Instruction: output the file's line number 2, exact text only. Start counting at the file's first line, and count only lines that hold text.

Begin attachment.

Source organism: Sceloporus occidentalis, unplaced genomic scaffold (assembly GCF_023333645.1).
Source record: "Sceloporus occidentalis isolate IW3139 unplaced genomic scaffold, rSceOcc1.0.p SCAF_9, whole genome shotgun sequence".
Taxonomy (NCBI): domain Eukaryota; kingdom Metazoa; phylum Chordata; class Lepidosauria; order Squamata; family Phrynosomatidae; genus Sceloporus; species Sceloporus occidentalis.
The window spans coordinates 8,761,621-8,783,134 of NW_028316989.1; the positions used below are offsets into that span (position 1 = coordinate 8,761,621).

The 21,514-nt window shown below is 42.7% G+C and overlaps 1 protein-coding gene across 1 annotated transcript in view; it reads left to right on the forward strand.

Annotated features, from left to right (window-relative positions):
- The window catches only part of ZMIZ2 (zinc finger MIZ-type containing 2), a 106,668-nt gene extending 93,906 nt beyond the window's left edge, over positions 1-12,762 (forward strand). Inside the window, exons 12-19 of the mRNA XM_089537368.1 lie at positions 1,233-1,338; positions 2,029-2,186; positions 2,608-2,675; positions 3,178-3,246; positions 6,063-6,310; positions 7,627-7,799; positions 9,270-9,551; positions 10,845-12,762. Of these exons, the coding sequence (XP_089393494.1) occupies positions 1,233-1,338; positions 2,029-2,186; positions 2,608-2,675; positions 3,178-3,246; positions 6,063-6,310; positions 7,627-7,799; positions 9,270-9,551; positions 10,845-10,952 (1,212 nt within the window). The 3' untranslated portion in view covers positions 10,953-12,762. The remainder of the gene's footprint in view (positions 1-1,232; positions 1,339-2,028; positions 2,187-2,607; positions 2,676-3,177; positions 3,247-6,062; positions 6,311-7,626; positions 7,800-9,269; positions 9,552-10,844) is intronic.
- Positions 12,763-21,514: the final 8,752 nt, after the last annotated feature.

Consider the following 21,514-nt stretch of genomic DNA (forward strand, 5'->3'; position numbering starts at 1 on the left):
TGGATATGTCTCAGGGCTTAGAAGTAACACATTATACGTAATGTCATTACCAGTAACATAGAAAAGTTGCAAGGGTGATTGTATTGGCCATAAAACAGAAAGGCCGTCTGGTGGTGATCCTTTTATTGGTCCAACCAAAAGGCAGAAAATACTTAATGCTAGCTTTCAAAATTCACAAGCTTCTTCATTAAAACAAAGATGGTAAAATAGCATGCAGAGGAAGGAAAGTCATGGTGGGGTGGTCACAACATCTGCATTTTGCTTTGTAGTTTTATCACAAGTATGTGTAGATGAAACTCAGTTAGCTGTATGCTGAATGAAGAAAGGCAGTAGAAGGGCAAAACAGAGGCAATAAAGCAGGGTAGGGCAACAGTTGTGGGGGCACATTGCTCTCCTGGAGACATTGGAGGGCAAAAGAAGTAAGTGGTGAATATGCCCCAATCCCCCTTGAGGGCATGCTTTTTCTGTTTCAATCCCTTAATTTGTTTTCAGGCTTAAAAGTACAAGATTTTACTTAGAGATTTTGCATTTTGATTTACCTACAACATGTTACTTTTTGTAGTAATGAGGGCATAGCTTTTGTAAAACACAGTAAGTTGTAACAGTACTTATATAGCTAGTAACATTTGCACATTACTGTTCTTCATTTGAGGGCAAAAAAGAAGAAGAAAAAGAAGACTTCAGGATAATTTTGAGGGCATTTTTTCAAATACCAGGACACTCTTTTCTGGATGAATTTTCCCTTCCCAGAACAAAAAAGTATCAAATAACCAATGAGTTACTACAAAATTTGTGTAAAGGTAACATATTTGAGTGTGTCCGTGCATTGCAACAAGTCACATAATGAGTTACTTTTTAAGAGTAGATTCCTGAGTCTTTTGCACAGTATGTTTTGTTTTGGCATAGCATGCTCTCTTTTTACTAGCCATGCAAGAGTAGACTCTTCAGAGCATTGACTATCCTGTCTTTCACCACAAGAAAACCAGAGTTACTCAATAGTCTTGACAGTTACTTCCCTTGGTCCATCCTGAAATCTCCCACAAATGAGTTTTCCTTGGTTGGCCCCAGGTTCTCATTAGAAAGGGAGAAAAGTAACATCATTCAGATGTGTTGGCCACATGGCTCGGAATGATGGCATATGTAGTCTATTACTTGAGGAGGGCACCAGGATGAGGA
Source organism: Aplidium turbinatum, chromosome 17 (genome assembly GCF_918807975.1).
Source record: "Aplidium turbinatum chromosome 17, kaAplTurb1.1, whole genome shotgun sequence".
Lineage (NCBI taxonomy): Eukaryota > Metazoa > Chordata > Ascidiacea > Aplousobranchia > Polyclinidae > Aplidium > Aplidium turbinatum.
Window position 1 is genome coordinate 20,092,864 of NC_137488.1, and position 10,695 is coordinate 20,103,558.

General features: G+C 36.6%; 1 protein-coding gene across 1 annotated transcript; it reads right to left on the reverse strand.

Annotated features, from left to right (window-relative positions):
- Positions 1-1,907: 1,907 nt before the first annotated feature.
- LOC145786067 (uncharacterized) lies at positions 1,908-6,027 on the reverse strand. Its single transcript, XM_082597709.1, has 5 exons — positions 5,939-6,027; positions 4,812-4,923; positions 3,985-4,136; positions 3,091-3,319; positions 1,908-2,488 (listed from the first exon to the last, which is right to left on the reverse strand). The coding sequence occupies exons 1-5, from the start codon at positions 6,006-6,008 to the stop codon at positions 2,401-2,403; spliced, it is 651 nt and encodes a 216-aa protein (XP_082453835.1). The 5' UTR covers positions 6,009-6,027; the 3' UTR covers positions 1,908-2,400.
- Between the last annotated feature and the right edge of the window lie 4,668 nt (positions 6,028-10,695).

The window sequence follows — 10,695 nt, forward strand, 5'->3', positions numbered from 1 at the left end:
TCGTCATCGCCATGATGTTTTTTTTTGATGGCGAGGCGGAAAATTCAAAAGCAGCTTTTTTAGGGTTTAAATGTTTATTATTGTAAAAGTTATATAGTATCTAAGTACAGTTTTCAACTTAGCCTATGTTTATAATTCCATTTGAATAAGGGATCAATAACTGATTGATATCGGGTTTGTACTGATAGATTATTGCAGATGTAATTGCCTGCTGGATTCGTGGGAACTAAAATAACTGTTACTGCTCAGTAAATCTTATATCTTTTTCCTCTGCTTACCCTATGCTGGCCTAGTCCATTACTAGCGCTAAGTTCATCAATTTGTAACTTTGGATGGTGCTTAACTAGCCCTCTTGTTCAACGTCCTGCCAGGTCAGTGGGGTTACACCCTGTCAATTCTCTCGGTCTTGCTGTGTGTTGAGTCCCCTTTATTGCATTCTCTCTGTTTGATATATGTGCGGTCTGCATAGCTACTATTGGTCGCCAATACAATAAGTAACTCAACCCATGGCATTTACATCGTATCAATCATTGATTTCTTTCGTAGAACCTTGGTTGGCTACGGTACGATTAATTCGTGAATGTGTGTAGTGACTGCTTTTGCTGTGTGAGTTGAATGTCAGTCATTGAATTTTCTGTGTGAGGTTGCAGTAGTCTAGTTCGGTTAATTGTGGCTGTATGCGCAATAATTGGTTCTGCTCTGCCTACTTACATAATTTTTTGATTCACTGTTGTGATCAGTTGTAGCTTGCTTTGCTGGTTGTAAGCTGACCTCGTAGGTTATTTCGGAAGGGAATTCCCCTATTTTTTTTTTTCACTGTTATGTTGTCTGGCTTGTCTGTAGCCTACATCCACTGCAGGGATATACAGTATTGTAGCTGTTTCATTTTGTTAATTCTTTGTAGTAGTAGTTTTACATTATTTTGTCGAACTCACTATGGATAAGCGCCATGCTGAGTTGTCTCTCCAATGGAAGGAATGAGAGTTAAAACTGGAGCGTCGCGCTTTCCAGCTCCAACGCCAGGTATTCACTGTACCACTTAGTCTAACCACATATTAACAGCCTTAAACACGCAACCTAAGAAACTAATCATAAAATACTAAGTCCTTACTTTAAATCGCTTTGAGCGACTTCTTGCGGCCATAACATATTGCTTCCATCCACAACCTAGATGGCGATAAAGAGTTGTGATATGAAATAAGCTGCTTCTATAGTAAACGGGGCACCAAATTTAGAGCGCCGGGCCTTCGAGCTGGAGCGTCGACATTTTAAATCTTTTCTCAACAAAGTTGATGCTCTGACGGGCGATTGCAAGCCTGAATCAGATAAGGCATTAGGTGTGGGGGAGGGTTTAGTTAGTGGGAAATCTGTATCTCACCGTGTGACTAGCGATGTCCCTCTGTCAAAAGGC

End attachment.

Source record: "Sceloporus occidentalis isolate IW3139 unplaced genomic scaffold, rSceOcc1.0.p SCAF_9, whole genome shotgun sequence".